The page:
You may recall that I wrote an article discussing common misconceptions about teaching English in Korea. Now, I’d like to turn my focus to coworker miscommunication – fostering effective communication at your school can make or break your experience. I have spoken with many teachers (Korean and foreign) and some administrators about the issues they’ve faced and I’d like to take a moment to share some of their stories. This post focuses on issues faced by Native English Teachers (NETs), but I hope to follow-up with some feedback from Korean teachers and administrators.

My first 3 (out of 4) coteachers - miss these ladies!!

My first 3 (out of 4) coteachers – miss these ladies!!

I told my students to open their books to page f@!k you. I meant to say page 18, but I was obviously wrong. 

To those of you NOT living and / or teaching in Korea, you may not know, but those two words sound almost exactly alike. If you ever have the need to say #18 (십팔), make sure you pronounce it correctly–or, just avoid it ^^

6 months after starting at my first school I was told by my main coteacher that two others were unhappy with my classes. They never mentioned anything to me and pushed it all on my main coteachers, who felt ultra awkward about it all.

This is an all-too-likely situation. Saving face is a HUGE deal in Korea (and plenty of other places) and direct confrontation is not common. Many coworkers may feel uncomfortable bringing any issues to you and may put off speaking with you until it is too late for you to do anything about it. Be aware that this may happen. I DO recommend you sit down with each of your coworkers and explain that you really want to grow as a teacher and that you welcome any and all feedback, but DON’T expect it to happen, especially as some people may view asking for help as a weakness.

My second year there, I had a different main coteacher who was so afraid of talking to the foreigner for more than 2 minutes that he/she would often just say yes to whatever I asked from him/her.

This happened to me too! Keep in mind that teachers (at least in elementary schools) did NOT major in English. Many of them have not had any specialized training in English and it may be their first time teaching the subject at all (much less with a native speaker). This is a very delicate time and you must approach this situation with the utmost sensitivity. You may get extremely frustrated (especially if they teach the entire English class in Korean), but you want to help them get more comfortable with you, not scare them away from any future interactions.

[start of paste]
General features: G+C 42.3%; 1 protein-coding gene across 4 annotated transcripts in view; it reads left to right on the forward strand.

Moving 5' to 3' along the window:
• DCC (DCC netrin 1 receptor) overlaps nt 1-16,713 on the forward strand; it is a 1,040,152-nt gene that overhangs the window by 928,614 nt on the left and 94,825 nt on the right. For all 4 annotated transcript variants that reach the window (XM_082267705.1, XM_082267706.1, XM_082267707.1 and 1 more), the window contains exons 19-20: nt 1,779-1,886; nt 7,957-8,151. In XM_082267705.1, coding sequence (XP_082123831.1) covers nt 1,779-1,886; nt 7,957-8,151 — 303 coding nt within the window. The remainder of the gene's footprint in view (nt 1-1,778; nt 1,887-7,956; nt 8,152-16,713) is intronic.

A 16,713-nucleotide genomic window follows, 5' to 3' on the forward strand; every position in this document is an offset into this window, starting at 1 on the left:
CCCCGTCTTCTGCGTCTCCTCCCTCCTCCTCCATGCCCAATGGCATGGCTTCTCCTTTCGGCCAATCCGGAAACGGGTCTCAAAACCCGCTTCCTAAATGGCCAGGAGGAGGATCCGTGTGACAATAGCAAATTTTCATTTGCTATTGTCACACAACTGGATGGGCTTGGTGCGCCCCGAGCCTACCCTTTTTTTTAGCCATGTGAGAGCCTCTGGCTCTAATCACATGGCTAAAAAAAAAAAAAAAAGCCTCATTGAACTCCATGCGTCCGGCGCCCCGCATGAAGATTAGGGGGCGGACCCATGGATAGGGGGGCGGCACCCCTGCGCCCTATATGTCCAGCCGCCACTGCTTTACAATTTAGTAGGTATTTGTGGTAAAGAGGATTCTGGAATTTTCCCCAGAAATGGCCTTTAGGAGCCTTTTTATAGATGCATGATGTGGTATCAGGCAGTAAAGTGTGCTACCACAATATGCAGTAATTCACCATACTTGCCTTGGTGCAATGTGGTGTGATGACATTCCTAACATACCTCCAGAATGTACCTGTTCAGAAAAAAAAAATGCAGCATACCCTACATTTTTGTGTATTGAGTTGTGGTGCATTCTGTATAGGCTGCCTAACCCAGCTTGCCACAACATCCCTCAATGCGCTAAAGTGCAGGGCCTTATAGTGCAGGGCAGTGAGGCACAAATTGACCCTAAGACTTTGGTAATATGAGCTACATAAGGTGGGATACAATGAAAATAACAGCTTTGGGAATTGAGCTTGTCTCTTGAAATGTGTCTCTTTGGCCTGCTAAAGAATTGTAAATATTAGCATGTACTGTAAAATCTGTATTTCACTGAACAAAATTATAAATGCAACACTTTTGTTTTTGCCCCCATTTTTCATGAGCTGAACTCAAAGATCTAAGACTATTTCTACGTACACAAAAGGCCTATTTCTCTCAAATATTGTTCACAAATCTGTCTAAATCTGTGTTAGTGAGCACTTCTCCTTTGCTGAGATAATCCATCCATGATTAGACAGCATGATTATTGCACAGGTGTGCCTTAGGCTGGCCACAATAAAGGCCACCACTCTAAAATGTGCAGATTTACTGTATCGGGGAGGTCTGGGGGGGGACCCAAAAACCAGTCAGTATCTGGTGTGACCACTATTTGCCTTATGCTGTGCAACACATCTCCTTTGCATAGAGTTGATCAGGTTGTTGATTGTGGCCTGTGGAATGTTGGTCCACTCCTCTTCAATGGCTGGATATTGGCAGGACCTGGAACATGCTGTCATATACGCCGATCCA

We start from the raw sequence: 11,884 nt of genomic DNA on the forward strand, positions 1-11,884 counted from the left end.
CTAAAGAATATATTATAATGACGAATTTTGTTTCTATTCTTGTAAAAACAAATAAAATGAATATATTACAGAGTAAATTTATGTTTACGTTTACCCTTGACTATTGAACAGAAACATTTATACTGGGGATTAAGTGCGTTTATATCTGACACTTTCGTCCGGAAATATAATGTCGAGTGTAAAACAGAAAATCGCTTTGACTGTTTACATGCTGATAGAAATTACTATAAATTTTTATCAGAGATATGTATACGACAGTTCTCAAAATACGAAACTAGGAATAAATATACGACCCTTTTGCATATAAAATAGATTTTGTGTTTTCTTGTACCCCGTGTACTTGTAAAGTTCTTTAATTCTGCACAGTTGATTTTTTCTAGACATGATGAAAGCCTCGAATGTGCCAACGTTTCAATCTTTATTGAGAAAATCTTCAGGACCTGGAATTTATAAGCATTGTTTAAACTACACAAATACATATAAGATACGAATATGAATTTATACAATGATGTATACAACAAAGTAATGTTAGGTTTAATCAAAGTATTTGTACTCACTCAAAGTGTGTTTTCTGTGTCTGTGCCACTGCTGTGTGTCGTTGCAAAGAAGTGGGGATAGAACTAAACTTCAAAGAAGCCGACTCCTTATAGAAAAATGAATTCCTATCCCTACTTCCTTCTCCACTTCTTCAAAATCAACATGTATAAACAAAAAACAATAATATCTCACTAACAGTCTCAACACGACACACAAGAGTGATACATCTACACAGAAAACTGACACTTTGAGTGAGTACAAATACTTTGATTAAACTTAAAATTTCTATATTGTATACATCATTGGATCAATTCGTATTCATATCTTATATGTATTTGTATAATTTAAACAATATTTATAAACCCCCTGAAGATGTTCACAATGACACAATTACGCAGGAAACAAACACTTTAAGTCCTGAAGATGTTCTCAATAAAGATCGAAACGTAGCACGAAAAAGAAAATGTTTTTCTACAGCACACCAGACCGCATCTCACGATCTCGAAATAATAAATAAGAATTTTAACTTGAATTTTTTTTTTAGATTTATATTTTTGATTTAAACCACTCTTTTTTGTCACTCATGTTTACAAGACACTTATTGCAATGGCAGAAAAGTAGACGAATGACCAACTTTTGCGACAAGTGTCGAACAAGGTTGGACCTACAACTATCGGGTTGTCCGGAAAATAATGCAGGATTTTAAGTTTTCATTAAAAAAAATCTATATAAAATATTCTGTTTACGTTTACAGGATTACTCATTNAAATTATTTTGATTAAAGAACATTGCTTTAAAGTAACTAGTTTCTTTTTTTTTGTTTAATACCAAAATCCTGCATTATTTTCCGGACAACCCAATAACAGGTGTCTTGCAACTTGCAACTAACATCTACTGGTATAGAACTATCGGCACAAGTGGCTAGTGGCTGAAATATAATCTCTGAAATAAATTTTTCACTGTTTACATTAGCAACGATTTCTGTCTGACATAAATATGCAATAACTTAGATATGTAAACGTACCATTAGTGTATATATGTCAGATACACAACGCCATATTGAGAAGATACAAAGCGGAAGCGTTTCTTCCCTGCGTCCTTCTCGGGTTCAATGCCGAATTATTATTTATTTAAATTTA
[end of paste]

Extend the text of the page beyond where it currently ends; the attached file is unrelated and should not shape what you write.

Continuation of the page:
My first day with one of my classes when I first arrived in Korea, I had students write down questions they wanted to ask me. One of my students wrote down a handful of scribbles. When I showed the paper to my students sitting near the front and asked who wrote it, they pointed to the student. It turned out she had a mental disability. I didn’t learn this until after my class when my coteacher came up to me and said she’s retarded. Two things wrong with this, the continued use of this word over the years when I’ve corrected a number of teachers and not being told in advance of students that have mental or learning disabilities.

Another time I had a student that refused to do anything in my class. My coteacher told me to just ignore him for the entire year and let him sleep in my class. He often let the student wander the halls during my class just to avoid it. This was when the student was in 1st grade (middle school). We had many conversations about this. I worked really hard trying to get the student to work in my class. I finally cracked him by 3rd grade, and he was actually able to do the majority of the work. Too bad that teacher wasn’t there for me to show him not to give up on students.